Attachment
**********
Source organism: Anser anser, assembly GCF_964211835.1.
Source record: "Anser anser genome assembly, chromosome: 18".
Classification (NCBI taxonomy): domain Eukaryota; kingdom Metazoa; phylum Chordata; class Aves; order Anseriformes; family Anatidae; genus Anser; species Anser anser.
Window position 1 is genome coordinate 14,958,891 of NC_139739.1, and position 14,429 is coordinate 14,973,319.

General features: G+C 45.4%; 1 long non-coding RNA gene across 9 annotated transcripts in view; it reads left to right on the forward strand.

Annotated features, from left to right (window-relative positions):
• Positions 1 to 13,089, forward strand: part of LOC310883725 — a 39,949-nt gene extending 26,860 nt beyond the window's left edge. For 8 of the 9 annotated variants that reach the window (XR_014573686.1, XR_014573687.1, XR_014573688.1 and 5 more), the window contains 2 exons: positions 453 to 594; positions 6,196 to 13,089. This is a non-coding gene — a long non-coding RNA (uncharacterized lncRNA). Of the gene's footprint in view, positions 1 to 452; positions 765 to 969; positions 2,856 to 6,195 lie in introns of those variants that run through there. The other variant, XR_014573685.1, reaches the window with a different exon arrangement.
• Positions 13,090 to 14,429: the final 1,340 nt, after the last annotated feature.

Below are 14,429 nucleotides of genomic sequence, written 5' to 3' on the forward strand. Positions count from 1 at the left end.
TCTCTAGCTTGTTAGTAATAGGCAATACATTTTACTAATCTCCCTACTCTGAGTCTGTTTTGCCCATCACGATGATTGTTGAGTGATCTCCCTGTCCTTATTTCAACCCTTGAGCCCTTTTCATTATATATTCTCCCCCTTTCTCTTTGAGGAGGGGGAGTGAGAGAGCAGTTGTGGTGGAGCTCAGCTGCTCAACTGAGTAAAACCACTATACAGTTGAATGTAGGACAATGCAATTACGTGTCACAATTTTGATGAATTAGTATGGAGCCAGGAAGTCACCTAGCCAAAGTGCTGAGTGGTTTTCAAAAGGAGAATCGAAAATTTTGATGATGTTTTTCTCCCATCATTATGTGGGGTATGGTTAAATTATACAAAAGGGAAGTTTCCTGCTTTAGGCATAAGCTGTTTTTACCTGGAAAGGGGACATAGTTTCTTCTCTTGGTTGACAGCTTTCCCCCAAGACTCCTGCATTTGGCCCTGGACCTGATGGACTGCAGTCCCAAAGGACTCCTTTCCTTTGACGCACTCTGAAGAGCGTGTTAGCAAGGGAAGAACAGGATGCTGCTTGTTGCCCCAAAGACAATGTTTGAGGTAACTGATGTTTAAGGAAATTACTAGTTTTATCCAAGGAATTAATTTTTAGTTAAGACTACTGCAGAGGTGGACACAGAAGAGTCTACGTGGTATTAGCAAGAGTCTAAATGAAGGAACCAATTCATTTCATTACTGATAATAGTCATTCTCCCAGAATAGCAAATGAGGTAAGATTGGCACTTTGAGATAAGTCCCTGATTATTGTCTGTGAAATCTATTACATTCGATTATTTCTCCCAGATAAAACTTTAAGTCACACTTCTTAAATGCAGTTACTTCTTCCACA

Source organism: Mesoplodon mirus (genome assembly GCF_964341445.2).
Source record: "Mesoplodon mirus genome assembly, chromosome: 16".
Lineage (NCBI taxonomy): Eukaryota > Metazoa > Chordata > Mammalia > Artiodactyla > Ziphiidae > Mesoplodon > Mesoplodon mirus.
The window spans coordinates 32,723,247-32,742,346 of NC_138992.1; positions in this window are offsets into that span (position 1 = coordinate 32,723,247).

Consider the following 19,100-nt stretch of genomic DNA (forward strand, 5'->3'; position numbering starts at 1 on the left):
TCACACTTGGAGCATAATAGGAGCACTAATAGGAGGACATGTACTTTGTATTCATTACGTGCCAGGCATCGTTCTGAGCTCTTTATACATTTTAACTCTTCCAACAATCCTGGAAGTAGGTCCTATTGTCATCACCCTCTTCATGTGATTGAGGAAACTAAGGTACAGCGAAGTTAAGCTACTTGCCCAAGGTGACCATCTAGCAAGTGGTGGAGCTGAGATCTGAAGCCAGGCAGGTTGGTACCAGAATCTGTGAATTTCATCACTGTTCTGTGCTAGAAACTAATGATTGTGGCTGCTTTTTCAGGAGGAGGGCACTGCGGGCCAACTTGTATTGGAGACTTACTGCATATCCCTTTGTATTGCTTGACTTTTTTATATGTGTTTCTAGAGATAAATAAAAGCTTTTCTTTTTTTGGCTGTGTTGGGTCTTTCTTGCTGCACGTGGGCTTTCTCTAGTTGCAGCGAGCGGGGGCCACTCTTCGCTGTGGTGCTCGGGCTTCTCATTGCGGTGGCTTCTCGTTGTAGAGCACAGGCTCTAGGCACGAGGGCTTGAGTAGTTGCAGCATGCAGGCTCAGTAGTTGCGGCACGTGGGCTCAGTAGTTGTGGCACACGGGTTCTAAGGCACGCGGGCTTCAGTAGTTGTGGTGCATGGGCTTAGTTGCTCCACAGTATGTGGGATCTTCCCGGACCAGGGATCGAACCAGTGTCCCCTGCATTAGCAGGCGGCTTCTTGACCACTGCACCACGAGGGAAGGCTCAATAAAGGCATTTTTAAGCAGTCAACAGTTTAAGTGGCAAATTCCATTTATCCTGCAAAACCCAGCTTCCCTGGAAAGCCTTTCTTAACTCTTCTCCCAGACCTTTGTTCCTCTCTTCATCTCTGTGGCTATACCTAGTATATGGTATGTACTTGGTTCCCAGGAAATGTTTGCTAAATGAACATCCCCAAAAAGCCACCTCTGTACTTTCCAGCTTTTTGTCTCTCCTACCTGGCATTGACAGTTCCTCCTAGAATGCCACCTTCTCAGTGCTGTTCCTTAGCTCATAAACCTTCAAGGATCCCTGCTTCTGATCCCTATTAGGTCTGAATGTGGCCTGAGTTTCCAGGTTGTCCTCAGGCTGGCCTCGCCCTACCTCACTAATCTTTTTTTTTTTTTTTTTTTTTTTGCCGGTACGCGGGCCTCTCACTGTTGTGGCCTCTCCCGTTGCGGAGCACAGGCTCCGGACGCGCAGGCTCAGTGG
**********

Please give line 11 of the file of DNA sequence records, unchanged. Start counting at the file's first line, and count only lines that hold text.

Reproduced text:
Source organism: Mesoplodon mirus (genome assembly GCF_964341445.2).